In almost all two-wire thermostat systems, the polarity of the wires does not matter — the thermostat just closes a switch across those wires to activate the furnace, and it doesn't care what the voltage is. The fact that the wires are both green just means that's the cable the installer had around and it wasn't trying to be color coded. (I have a similar system, and mine are both black.)
What you do want to know is what voltage your system uses. I'm guessing from the look of things that it may be a “millivolt” system, which generates a small DC voltage from a thermopile heated by the pilot light. (The component with wires attached to it is the gas valve; two wires go to the thermopile and two go off to the thermostat.)
If that's the case, then you must choose a programmable thermostat that can be fully battery-powered (there isn't enough power for the thermostat as well as the gas valve), or have a separate power supply connection, and listed as compatible with millivolt systems. I expect that the Honeywell unit you mentioned is, but check the installation instructions.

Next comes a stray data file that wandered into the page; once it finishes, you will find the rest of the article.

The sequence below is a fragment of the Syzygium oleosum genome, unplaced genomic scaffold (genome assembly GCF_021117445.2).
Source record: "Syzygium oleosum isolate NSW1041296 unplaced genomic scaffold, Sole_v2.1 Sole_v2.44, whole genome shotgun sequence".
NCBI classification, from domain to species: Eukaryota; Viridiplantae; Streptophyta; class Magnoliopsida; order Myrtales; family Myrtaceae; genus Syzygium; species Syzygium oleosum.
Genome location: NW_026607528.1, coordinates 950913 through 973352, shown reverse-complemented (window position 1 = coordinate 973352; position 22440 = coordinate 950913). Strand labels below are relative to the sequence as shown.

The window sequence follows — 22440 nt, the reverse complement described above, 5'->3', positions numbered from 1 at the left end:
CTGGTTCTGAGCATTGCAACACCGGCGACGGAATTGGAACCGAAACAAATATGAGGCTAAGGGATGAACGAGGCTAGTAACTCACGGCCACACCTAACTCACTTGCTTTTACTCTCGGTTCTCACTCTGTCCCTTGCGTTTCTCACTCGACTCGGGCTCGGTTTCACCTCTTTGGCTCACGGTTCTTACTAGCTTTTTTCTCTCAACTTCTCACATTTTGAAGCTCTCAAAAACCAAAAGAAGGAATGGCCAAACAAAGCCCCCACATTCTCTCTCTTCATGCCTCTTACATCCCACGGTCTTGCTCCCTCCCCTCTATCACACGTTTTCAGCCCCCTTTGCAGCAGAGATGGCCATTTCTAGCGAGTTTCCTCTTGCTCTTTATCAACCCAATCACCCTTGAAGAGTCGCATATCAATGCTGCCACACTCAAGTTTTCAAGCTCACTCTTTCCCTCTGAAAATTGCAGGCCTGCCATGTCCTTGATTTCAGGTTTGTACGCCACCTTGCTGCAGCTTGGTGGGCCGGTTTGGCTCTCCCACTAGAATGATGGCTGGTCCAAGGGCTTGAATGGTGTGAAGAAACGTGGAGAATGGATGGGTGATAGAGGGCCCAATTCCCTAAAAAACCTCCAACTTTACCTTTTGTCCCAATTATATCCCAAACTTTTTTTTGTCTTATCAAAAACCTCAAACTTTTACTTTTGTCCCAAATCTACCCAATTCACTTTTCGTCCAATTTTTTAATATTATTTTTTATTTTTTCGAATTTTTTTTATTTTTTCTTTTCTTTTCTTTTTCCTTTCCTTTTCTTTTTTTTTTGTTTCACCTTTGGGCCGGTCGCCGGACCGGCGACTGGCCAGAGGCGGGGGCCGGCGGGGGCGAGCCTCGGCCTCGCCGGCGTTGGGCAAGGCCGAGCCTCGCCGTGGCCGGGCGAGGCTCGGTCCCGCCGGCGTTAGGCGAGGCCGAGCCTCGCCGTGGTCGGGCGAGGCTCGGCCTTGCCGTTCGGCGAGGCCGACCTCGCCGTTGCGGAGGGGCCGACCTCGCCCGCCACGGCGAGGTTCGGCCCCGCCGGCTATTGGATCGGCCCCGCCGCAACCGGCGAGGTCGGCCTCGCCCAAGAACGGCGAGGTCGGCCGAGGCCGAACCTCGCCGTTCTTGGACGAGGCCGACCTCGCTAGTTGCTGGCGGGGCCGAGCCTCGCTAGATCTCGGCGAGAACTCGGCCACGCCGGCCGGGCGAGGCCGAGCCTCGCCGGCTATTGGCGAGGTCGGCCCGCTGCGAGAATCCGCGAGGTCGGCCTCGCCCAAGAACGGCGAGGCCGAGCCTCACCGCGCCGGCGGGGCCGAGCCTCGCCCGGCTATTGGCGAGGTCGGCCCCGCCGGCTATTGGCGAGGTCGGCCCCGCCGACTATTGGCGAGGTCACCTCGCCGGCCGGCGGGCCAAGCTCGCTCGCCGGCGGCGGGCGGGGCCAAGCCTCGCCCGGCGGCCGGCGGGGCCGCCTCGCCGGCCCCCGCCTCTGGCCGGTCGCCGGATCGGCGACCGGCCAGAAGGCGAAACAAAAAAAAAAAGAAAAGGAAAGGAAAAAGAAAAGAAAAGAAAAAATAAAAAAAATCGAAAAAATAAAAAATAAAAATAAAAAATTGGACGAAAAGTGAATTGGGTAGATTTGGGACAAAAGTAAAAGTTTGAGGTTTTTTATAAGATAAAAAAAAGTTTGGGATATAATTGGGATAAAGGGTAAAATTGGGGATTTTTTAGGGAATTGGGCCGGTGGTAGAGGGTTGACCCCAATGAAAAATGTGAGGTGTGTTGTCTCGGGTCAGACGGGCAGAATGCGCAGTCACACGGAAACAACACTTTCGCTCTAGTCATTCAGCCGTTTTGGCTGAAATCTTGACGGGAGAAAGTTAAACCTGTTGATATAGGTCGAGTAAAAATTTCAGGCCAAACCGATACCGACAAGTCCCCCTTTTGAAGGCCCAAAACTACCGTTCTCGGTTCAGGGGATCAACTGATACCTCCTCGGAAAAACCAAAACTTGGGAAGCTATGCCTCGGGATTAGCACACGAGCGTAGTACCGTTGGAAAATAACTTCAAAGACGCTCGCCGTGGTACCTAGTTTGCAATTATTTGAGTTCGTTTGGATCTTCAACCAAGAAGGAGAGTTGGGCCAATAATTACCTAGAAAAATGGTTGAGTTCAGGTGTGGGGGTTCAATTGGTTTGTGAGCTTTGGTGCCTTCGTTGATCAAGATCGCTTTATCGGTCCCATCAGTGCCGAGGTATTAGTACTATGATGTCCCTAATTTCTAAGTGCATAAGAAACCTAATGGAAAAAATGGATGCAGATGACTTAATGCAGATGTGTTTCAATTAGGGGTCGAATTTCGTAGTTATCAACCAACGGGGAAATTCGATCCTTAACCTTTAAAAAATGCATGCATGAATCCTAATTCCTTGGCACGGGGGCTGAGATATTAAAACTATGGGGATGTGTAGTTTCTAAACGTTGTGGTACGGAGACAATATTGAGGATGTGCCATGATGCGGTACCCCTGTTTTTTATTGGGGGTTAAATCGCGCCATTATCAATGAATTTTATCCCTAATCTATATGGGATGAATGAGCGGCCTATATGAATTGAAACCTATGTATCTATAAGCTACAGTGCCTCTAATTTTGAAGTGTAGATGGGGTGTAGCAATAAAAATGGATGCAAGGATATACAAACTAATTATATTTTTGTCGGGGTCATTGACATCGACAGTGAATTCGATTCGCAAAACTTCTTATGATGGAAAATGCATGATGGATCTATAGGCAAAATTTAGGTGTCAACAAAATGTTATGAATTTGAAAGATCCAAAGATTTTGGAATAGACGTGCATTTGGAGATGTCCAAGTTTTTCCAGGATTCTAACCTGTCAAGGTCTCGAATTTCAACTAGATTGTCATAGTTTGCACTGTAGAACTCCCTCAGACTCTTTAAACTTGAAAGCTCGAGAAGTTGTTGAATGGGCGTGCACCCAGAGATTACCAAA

The other common power option is 24 volts AC on the thermostat wires, derived from a transformer hooked up to line voltage — this can be used to power a smart thermostat permanently. Direct line-voltage thermostats also exist but are usually used for electric heating.
You can use a multimeter to confirm what type you have:
- Make sure the thermostat is off (or removed from the wall).
- Set the meter to the DC voltage mode and put the probes on the two wires from the wall.
- If it gives a stable reading of under a volt but not zero, then you have a "millivolt" system.
- If it reads close to zero, continue.
- Set the meter to the AC voltage mode and take another reading.
- If it reads 24 V then you have a 24 V AC system — you can use any smart thermostat!
- If it reads 120 or 240 V (this is very unlikely for this type of equipment), then you need a line voltage thermostat, or an add-on line voltage relay for your 24V thermostat.
- If none of the previous cases apply, then you measured it wrong, there's a wiring fault, or the system's really weird.
Once you have a suitable thermostat (assuming it's not a line-voltage system), you would connect your two wires (in either orientation) to the “R” (or "Rh") and “W” terminals of your thermostat — those are the two terminals which the thermostat closes a circuit between to “call for heat”.
(Nothing else matters — your thermostat may have a “fan on” switch but it will do nothing since it's not wired to anything, just like a cooling mode will also not do anything since you're not wiring it to air conditioning. Read the thermostat's installation instructions to find out how to program it not to expect any missing features — and also other things you may like to adjust such as how frequently it cycles on and off to maintain temperature.)